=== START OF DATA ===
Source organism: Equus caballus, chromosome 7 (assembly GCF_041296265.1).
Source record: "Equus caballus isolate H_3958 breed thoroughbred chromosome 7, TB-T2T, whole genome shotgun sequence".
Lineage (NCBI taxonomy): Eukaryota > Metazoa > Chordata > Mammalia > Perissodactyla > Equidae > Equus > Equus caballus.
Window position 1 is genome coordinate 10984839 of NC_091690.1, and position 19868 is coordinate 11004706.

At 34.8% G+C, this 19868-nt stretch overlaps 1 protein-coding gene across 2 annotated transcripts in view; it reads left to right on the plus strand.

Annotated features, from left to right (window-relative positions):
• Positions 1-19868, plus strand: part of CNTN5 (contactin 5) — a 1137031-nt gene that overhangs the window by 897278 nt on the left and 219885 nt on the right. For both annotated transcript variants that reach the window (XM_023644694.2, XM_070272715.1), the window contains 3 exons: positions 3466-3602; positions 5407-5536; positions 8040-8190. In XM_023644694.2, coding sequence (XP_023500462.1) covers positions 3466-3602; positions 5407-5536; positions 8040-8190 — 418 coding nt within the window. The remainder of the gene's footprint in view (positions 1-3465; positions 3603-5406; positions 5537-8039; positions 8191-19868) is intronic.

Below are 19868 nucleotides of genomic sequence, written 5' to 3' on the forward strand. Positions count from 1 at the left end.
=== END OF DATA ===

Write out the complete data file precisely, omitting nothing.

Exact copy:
Source organism: Equus caballus, chromosome 7 (assembly GCF_041296265.1).
Source record: "Equus caballus isolate H_3958 breed thoroughbred chromosome 7, TB-T2T, whole genome shotgun sequence".
Lineage (NCBI taxonomy): Eukaryota > Metazoa > Chordata > Mammalia > Perissodactyla > Equidae > Equus > Equus caballus.
Window position 1 is genome coordinate 10984839 of NC_091690.1, and position 19868 is coordinate 11004706.

At 34.8% G+C, this 19868-nt stretch overlaps 1 protein-coding gene across 2 annotated transcripts in view; it reads left to right on the plus strand.

Annotated features, from left to right (window-relative positions):
• Positions 1-19868, plus strand: part of CNTN5 (contactin 5) — a 1137031-nt gene that overhangs the window by 897278 nt on the left and 219885 nt on the right. For both annotated transcript variants that reach the window (XM_023644694.2, XM_070272715.1), the window contains 3 exons: positions 3466-3602; positions 5407-5536; positions 8040-8190. In XM_023644694.2, coding sequence (XP_023500462.1) covers positions 3466-3602; positions 5407-5536; positions 8040-8190 — 418 coding nt within the window. The remainder of the gene's footprint in view (positions 1-3465; positions 3603-5406; positions 5537-8039; positions 8191-19868) is intronic.

Below are 19868 nucleotides of genomic sequence, written 5' to 3' on the forward strand. Positions count from 1 at the left end.